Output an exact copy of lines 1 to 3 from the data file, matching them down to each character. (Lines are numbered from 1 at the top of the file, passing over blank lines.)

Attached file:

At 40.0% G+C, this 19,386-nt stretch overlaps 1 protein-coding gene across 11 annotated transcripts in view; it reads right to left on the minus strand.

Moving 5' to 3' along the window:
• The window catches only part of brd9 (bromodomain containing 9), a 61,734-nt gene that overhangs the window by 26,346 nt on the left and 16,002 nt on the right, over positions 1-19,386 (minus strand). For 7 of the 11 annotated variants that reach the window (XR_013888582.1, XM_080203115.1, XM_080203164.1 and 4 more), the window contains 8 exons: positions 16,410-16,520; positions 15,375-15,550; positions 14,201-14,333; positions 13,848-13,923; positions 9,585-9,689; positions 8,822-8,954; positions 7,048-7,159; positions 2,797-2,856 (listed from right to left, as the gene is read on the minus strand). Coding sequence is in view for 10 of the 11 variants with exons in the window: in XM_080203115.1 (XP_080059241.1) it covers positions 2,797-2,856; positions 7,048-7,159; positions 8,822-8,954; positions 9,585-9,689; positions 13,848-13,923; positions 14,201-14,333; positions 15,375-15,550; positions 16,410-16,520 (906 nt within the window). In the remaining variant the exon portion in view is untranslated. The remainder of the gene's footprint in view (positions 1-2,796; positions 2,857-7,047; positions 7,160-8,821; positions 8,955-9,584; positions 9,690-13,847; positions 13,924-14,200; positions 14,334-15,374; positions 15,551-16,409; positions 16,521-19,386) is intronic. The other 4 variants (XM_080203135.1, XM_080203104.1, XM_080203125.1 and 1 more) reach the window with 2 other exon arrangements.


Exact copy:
At 40.0% G+C, this 19,386-nt stretch overlaps 1 protein-coding gene across 11 annotated transcripts in view; it reads right to left on the minus strand.

Moving 5' to 3' along the window:
• The window catches only part of brd9 (bromodomain containing 9), a 61,734-nt gene that overhangs the window by 26,346 nt on the left and 16,002 nt on the right, over positions 1-19,386 (minus strand). For 7 of the 11 annotated variants that reach the window (XR_013888582.1, XM_080203115.1, XM_080203164.1 and 4 more), the window contains 8 exons: positions 16,410-16,520; positions 15,375-15,550; positions 14,201-14,333; positions 13,848-13,923; positions 9,585-9,689; positions 8,822-8,954; positions 7,048-7,159; positions 2,797-2,856 (listed from right to left, as the gene is read on the minus strand). Coding sequence is in view for 10 of the 11 variants with exons in the window: in XM_080203115.1 (XP_080059241.1) it covers positions 2,797-2,856; positions 7,048-7,159; positions 8,822-8,954; positions 9,585-9,689; positions 13,848-13,923; positions 14,201-14,333; positions 15,375-15,550; positions 16,410-16,520 (906 nt within the window). In the remaining variant the exon portion in view is untranslated. The remainder of the gene's footprint in view (positions 1-2,796; positions 2,857-7,047; positions 7,160-8,821; positions 8,955-9,584; positions 9,690-13,847; positions 13,924-14,200; positions 14,334-15,374; positions 15,551-16,409; positions 16,521-19,386) is intronic. The other 4 variants (XM_080203135.1, XM_080203104.1, XM_080203125.1 and 1 more) reach the window with 2 other exon arrangements.